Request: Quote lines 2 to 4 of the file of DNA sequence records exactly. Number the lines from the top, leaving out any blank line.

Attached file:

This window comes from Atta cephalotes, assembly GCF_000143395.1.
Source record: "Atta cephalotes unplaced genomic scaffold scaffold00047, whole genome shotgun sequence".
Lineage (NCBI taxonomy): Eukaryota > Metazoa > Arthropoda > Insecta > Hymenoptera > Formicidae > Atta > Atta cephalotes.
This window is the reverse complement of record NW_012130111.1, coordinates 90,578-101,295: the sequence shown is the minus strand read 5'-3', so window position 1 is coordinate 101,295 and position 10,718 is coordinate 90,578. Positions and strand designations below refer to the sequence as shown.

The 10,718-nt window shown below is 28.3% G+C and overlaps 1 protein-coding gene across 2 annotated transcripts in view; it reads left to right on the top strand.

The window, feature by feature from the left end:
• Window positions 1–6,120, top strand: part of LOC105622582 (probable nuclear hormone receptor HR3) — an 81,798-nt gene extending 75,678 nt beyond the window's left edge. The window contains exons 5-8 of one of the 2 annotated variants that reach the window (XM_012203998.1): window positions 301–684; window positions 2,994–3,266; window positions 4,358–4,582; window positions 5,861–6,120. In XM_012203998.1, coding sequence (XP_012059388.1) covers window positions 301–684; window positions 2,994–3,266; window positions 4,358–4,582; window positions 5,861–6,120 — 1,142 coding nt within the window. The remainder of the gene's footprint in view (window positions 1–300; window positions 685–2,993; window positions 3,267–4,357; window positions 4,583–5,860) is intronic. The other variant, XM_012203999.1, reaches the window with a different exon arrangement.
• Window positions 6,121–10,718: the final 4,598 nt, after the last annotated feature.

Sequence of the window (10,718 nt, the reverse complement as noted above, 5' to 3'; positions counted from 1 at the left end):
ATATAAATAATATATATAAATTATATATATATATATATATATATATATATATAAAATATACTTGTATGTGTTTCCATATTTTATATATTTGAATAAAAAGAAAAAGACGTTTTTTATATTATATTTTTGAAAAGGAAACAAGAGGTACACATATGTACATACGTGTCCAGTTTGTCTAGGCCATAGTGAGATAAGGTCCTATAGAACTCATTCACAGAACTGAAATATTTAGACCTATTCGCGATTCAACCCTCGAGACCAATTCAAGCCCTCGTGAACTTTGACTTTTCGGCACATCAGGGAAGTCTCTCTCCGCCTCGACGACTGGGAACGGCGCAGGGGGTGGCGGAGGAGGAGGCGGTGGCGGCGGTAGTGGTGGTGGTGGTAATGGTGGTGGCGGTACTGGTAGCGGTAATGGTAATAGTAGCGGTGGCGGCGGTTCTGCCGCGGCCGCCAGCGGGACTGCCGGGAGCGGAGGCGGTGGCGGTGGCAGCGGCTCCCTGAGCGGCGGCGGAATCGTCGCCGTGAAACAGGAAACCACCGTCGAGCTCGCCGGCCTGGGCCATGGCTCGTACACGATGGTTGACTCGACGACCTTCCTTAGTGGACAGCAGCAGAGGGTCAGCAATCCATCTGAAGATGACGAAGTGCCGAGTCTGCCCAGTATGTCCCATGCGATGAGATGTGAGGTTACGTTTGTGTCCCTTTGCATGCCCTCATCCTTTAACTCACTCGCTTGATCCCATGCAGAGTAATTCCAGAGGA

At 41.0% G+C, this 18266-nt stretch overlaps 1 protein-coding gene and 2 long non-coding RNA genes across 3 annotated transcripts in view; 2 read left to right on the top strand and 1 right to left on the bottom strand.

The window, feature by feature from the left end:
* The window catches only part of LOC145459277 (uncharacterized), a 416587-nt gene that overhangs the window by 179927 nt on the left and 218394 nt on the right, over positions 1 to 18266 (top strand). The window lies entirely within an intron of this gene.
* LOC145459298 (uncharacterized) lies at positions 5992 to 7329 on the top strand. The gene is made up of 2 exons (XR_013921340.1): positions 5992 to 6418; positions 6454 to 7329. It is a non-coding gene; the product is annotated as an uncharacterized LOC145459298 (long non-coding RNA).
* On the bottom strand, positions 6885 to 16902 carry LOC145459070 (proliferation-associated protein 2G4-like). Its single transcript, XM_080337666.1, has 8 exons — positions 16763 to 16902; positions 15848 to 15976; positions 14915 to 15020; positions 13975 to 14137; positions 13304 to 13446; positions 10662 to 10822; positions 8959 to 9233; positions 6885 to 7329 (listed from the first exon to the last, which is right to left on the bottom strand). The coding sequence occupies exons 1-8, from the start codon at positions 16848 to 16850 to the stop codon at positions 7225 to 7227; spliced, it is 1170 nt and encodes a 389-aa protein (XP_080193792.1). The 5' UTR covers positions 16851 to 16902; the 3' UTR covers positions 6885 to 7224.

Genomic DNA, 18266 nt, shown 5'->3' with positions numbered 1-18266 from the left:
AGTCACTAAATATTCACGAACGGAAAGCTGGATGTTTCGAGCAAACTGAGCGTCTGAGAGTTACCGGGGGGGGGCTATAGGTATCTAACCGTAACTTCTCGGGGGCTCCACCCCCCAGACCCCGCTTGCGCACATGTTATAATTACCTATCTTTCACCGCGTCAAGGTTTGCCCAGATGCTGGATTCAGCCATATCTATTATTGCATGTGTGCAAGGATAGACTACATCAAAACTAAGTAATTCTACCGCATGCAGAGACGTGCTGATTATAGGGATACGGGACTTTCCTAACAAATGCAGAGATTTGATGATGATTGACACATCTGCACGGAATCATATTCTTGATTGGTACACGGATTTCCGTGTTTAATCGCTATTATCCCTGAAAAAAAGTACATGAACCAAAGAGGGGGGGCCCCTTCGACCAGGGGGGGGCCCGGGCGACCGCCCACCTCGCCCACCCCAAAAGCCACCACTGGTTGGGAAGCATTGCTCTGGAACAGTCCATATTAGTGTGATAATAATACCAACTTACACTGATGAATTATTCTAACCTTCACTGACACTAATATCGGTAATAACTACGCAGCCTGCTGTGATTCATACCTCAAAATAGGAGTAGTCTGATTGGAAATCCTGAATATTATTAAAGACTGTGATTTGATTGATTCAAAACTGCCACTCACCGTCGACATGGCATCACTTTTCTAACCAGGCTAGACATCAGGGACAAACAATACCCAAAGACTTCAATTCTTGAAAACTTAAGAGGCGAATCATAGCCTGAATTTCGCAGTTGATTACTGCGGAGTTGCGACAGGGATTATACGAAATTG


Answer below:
Source record: "Atta cephalotes unplaced genomic scaffold scaffold00047, whole genome shotgun sequence".
Lineage (NCBI taxonomy): Eukaryota > Metazoa > Arthropoda > Insecta > Hymenoptera > Formicidae > Atta > Atta cephalotes.
This window is the reverse complement of record NW_012130111.1, coordinates 90,578-101,295: the sequence shown is the minus strand read 5'-3', so window position 1 is coordinate 101,295 and position 10,718 is coordinate 90,578. Positions and strand designations below refer to the sequence as shown.